Third, this process should be transparent. I am making every effort, from employee meetings with my Pension Committee Chair, to public communications like this one, to ongoing discussions with City Council, union and employee representatives, to ensure that we are communicating the financial realities of our current and future situation. I am also hoping that any annual savings we can find through this pension reform will allow us another look at our employee compensation program. As we ask our employees to accept changes to their retirement benefits, it’s only fair that we explore the opportunity to improve current compensation packages.
I believe that if we are transparent, fair, and focused on real solutions to our pension problem, we can and will find a way to protect the financial future of both our City and our employees.
The coming weeks and months will be challenging for all of us – citizens, employees, elected leaders, and union representatives. I know, though, that together, we can meet this challenge. Our circumstances demand that we act – and the taxpayers whom we serve should expect nothing less from us.
Ashton J. Hayward
Mayor of Pensacola
There’s no question that city pensions are the biggest problem facing the city budget, and that a failure to solve this problem could hurt our bond rating. The problem is there just aren’t any easy answers left. The biggest single step was already taken five years ago, when the city closed the general plan to new hires and encouraged general plan participants to convert to the Florida Retirement System (FRS).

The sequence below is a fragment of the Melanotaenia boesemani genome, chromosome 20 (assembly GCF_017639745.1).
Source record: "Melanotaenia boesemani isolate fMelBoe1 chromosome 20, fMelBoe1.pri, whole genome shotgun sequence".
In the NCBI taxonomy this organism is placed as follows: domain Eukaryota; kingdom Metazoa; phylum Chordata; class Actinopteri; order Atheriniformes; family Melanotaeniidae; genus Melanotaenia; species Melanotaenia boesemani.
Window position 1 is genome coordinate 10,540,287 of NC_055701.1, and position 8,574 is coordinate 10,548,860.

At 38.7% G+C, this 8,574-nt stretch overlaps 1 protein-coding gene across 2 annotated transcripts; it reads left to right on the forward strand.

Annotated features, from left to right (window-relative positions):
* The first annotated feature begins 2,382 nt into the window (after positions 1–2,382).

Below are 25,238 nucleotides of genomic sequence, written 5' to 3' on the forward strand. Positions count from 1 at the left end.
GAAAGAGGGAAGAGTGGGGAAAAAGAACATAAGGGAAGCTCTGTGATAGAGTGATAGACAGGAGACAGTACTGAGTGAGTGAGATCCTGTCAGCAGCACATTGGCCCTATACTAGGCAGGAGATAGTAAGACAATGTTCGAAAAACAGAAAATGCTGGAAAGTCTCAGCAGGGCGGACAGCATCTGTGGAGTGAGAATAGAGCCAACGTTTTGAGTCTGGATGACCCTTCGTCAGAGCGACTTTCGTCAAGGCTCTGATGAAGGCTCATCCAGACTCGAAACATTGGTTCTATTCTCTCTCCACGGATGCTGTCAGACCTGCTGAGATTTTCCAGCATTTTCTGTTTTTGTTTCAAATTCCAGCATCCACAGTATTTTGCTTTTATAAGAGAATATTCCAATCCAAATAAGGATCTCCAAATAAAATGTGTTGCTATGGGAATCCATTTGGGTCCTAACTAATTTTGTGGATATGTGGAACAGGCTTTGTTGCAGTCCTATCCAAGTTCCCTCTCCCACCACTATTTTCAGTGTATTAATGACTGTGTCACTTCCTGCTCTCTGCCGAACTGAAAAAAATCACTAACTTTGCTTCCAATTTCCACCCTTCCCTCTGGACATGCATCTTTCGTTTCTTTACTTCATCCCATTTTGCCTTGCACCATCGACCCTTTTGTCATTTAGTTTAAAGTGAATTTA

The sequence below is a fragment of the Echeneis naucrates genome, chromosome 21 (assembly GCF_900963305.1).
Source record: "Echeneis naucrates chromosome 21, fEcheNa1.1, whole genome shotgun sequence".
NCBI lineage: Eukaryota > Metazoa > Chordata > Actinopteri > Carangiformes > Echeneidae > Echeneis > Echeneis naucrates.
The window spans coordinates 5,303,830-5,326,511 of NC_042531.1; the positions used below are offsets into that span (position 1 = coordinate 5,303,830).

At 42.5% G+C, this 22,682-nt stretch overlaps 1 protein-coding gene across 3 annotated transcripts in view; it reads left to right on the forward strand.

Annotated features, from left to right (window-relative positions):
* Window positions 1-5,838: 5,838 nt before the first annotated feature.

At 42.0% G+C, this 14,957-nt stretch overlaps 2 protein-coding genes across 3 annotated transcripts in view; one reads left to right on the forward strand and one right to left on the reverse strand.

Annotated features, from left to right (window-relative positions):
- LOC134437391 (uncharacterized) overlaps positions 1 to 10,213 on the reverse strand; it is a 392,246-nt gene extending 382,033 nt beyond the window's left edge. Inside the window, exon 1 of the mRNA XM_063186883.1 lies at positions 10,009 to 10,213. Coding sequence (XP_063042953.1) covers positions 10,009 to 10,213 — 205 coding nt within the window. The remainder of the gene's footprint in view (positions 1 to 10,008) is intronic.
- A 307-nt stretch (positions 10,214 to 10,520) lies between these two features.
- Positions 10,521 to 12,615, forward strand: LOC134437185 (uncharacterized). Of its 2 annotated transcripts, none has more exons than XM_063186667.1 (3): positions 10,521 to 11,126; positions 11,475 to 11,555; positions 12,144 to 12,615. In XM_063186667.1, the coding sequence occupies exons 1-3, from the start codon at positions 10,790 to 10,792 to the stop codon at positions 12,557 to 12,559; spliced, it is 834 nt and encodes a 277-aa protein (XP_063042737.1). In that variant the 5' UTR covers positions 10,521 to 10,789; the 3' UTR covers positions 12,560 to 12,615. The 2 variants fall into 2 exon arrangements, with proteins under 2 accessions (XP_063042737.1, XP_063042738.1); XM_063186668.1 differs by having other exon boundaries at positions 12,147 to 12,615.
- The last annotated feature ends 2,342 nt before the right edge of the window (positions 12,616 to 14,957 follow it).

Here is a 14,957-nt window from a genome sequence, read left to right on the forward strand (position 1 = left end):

Last year Mayor Hayward appointed an advisory committee to find options for solving the pension problem. Chaired by David Penzone with members Bill Rankin, Rick Fountain, Richard Grover, Kim Aguiar, Rodney Eagerton, and John Peacock, the Mayor’s Pension Advisory Committee delivered their final report last October. Among the committee’s recommendations:
- Change the definition of “Pensionable Income.”
- Lower the retirement multiplier used to calculate pension benefits and/or place a lower cap on the maximum replacement value of “final average earnings.”
- Change how “Final Average Earnings” are calculated.
- Increase employee contributions to the Plan.
- Modify the Cost of Living Adjustment (COLA) factor.
- Extend the “Normal” retirement age and years of service requirement.
- Extend the “Early” retirement age and years of service requirement.
- Increase the reduction factors for early retirement.
- Increase the vesting period.
- Change the Survivor benefit allowance.
- Change the DROP interest rate and COLA.
- Close existing defined benefit plans to new employees.
- Freeze existing plan benefits.
Hayward has taken off the table any solution that would affect “already earned” benefits. Pretty much all of the remaining options would require major cuts to the police and fire plans — the “third rail” of local politics — and would therefore require collective bargaining with their respective unions, both of which supported Hayward in the 2010 elections.